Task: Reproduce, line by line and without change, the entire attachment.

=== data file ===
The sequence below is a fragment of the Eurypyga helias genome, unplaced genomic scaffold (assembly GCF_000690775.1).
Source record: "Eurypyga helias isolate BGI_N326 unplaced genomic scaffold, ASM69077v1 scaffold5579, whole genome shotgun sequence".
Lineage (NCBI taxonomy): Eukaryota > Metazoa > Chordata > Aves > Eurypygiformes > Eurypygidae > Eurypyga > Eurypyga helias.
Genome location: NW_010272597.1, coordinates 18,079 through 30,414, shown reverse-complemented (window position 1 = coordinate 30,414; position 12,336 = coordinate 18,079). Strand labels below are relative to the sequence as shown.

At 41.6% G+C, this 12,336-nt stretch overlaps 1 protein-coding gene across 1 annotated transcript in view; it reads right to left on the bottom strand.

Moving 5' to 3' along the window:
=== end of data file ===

The sequence below is a fragment of the Eurypyga helias genome, unplaced genomic scaffold (assembly GCF_000690775.1).
Source record: "Eurypyga helias isolate BGI_N326 unplaced genomic scaffold, ASM69077v1 scaffold5579, whole genome shotgun sequence".
Lineage (NCBI taxonomy): Eukaryota > Metazoa > Chordata > Aves > Eurypygiformes > Eurypygidae > Eurypyga > Eurypyga helias.
Genome location: NW_010272597.1, coordinates 18,079 through 30,414, shown reverse-complemented (window position 1 = coordinate 30,414; position 12,336 = coordinate 18,079). Strand labels below are relative to the sequence as shown.

At 41.6% G+C, this 12,336-nt stretch overlaps 1 protein-coding gene across 1 annotated transcript in view; it reads right to left on the bottom strand.

Moving 5' to 3' along the window: